Your Kid’s Not Going Pro

A Youth Sports Blog

Thirteen (parts two and three)

with one comment

Bob Shaw of the St. Paul Pioneer Press continues his series on why organized sports participation is falling off in Minnesota. In parts two and three, the reasons he gives are shocking only to those who have not intersected in the youth sports world in the last decade or so. Those reasons are: more intense training at early ages, thus discouraging latecomers, and an ever-higher cost in dollars and dedication to participate, thus discouraging anyone without money and parental free time.

I’m hoping that Shaw has another part looking at ideas on what we’re supposed to do about this problem — or even if it is one. It’s unfortunate that a kid who decides at 11 he or she might be interested in basketball might not have a shot at getting on the school team. But if a parent wants to pay extra money for training and coaching earlier in life, and the kid seems to enjoy it, is that automatically a bad thing?

After all, we wouldn’t think twice about a parent who spent buckets of money and time on piano lessons, art instruction or, god forbid, a more academic pursuit. And it’s not just families with money who benefit — if you’re a sports prodigy, you’ll have people lining up to help you, no matter what your income bracket. They just won’t be from your school.

I think why this inequality grates at people regarding sports over anything else is because of some enduring myths we have about it. The Olympic movement and the NCAA are living, breathing entities of the ideal (propagated by elites like modern Olympics founder Baron Pierre de Coubertin and the Ivy League schools that started intercollegiate athletics) that sports was but a side venture, to be done for personal achievement and greater glory, not for money. And there’s the myth of sports as a social and economic equalizer, a place where family background and wealth do not matter.

But sports has become as professionalized at the lowest levels as other extracurricular pursuits, and family background and wealth DO matter. Well, they matter in the sense that when all other things are equal — size, talent, athletic ability — they will win out. If you can play like LeBron, you’re getting ahead no matter what. Thousands of dollars spent on coaching and 85 tournaments a year can’t overcome an inability to grow to be 6-foot-8 and leap out of a gym.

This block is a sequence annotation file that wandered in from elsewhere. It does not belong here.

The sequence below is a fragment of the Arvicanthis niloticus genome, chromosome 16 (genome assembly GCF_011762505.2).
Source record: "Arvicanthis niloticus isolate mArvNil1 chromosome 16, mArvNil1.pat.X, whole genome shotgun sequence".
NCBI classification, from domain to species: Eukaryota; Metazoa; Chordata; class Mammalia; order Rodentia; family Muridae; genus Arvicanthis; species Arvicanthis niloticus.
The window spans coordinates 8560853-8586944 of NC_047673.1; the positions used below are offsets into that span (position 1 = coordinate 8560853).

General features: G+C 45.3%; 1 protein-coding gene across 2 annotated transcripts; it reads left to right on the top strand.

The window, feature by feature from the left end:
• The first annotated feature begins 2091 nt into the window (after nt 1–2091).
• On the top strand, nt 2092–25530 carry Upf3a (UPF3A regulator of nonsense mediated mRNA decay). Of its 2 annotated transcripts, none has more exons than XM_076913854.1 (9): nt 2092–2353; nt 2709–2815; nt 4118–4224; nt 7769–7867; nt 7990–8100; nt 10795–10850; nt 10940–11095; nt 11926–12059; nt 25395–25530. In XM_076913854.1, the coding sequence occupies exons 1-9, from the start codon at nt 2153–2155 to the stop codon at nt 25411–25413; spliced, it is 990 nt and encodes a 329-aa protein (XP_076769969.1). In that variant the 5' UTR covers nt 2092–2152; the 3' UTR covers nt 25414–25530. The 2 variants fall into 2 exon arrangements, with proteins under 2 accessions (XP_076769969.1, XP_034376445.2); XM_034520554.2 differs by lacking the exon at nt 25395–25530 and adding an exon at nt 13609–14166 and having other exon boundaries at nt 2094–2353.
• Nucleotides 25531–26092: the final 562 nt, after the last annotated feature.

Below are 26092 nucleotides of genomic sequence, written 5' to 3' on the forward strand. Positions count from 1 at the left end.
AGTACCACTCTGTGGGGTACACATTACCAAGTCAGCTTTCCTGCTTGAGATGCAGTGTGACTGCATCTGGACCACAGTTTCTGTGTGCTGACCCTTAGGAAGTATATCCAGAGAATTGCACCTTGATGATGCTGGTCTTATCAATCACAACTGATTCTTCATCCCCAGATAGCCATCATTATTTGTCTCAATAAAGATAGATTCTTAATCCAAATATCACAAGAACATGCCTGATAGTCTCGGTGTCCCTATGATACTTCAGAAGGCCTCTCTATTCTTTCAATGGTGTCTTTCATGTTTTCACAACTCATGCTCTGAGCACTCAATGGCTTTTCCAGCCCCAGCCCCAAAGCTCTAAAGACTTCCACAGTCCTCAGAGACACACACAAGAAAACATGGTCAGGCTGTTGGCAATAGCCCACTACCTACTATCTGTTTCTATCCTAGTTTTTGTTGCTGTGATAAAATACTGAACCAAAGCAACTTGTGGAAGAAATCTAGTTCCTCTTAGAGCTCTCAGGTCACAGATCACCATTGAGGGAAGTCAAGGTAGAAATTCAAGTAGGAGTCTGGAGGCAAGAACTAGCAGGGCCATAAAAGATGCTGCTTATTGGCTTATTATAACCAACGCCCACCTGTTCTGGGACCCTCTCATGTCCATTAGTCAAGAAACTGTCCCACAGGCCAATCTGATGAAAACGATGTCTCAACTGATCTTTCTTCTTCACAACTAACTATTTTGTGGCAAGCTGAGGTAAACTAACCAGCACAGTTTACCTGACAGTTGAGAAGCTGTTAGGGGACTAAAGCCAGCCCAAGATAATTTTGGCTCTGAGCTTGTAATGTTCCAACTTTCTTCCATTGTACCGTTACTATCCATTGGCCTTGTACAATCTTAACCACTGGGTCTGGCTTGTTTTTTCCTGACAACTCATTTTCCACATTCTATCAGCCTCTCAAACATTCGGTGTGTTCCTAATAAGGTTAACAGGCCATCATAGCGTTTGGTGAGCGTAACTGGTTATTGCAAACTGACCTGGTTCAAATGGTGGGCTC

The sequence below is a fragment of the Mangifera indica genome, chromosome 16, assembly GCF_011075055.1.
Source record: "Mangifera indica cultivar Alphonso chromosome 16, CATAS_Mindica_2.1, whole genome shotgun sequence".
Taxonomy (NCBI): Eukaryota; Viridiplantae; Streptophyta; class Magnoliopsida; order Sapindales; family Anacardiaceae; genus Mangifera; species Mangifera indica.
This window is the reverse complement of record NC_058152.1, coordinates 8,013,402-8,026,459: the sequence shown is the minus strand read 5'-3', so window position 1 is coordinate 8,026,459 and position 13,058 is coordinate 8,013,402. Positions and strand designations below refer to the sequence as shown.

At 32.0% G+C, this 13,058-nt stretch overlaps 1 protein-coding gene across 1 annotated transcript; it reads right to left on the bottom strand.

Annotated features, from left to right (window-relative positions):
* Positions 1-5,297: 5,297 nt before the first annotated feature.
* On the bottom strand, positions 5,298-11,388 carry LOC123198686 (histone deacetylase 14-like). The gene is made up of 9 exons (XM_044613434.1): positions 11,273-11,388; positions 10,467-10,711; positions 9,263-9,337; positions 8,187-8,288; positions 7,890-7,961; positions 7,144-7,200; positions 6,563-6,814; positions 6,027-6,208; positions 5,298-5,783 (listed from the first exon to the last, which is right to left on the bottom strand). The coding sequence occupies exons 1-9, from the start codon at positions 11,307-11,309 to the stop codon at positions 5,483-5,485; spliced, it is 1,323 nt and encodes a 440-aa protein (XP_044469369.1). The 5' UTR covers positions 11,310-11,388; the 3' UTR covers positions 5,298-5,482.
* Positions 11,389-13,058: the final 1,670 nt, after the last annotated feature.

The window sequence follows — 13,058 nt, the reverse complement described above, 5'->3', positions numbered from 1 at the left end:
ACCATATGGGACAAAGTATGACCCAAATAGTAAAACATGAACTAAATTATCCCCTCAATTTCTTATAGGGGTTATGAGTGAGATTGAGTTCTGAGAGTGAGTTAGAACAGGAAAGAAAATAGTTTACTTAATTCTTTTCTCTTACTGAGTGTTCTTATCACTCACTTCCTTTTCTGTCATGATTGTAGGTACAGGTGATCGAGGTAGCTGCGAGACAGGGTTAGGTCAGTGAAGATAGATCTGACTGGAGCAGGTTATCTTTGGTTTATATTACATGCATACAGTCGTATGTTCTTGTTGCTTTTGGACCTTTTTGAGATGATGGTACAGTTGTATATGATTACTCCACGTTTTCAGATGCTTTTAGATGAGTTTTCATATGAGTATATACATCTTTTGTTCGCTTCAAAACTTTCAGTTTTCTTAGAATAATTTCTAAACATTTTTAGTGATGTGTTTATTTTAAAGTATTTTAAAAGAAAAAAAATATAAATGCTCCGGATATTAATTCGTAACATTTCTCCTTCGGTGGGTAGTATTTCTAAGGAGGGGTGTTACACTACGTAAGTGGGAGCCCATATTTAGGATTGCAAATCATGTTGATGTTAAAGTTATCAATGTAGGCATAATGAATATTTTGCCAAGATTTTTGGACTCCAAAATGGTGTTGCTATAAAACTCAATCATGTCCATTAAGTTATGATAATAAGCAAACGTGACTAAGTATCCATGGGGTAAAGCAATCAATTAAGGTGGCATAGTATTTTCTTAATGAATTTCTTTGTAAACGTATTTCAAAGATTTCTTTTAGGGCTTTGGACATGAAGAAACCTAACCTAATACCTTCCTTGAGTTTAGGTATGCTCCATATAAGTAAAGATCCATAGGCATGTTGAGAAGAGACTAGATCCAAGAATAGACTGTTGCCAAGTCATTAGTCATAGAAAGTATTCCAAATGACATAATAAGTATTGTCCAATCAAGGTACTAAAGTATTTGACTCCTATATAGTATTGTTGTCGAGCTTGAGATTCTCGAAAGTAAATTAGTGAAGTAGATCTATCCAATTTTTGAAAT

So you’re not going to be able to solve this problem of inequality by demanding that schools fund sports more, or that parents stop sending their kids to high-level coaches. The only way I can see to solve this problem is to redefine what school sports is for, or rather use the definition already in place — student-athlete.

Let the club sports have the elite if they want them. If schools want to increase participation, they should redirect their spending to intramural sports or other activities that encourage participation over outside competition. (Not that intramurals aren’t competitive. Especially when some boys’ girlfriends show up to watch.)

I’m not saying that school sports should be cut completely. But a de-emphasis might be in order if the idea is that you’re getting the best students who want to play, not the kids (or their parents) who feel like they’re on the road to college and professional glory. If an individual school or district doesn’t have the kids to support a program, or even intramurals, then find a way to combine it with other schools or districts if possible. The main message to get to kids is that we want you to play, no matter how much you suck. (I’m just talking like a teenager thinks.)

As a parent, I love intramurals. My kids’ old Catholic school had team sports, but the public school didn’t. But as far as I’m concerned, the intramurals are enough competition and fun at that level, and a lot of kids to get to play sports they might not otherwise in a team sports structure. The pressure is off. In my area, we’re fortunate to have a lot of opportunities through park districts or private programs for team sports, and that’s enough.

After all, the kids who are playing these sports more than likely are not going to make a career out of athletics. Hopefully, they’ll find a sports they’ll enjoy and continue to play just for the hell of it. If you want to know why I feel this way, just look at the name of this site.

Advertisements

One Response

Subscribe to comments with RSS.

  1. […] schools with majority-minority populations have seen their sports programs desiccated for budgetary reasons, and as long as the budgets aren’t growing, youth will probably continue to lose out — […]


Leave a Reply

Fill in your details below or click an icon to log in:

WordPress.com Logo

You are commenting using your WordPress.com account. Log Out / Change )

Twitter picture

You are commenting using your Twitter account. Log Out / Change )

Facebook photo

You are commenting using your Facebook account. Log Out / Change )

Google+ photo

You are commenting using your Google+ account. Log Out / Change )

Connecting to %s

%d bloggers like this: